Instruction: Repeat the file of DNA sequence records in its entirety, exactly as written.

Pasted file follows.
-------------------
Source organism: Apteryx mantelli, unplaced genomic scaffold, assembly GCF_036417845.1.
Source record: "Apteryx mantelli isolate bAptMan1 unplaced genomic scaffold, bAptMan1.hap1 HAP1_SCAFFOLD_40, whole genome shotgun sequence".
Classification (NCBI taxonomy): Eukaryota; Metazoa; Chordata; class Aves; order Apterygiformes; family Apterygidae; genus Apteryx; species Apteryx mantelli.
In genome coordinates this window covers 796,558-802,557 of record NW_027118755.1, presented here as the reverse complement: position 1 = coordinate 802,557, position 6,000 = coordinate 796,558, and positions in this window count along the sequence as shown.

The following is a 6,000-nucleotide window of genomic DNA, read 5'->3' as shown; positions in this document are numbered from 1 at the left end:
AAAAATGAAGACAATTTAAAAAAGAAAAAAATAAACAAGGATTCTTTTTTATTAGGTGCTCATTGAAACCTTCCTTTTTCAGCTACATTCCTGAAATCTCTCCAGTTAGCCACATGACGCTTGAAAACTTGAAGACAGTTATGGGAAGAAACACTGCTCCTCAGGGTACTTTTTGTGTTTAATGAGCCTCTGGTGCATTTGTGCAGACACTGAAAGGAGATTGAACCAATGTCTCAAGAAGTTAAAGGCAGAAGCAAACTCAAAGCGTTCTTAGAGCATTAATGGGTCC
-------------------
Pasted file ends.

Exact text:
Source organism: Apteryx mantelli, unplaced genomic scaffold, assembly GCF_036417845.1.
Source record: "Apteryx mantelli isolate bAptMan1 unplaced genomic scaffold, bAptMan1.hap1 HAP1_SCAFFOLD_40, whole genome shotgun sequence".
Classification (NCBI taxonomy): Eukaryota; Metazoa; Chordata; class Aves; order Apterygiformes; family Apterygidae; genus Apteryx; species Apteryx mantelli.
In genome coordinates this window covers 796,558-802,557 of record NW_027118755.1, presented here as the reverse complement: position 1 = coordinate 802,557, position 6,000 = coordinate 796,558, and positions in this window count along the sequence as shown.

The following is a 6,000-nucleotide window of genomic DNA, read 5'->3' as shown; positions in this document are numbered from 1 at the left end:
AAAAATGAAGACAATTTAAAAAAGAAAAAAATAAACAAGGATTCTTTTTTATTAGGTGCTCATTGAAACCTTCCTTTTTCAGCTACATTCCTGAAATCTCTCCAGTTAGCCACATGACGCTTGAAAACTTGAAGACAGTTATGGGAAGAAACACTGCTCCTCAGGGTACTTTTTGTGTTTAATGAGCCTCTGGTGCATTTGTGCAGACACTGAAAGGAGATTGAACCAATGTCTCAAGAAGTTAAAGGCAGAAGCAAACTCAAAGCGTTCTTAGAGCATTAATGGGTCC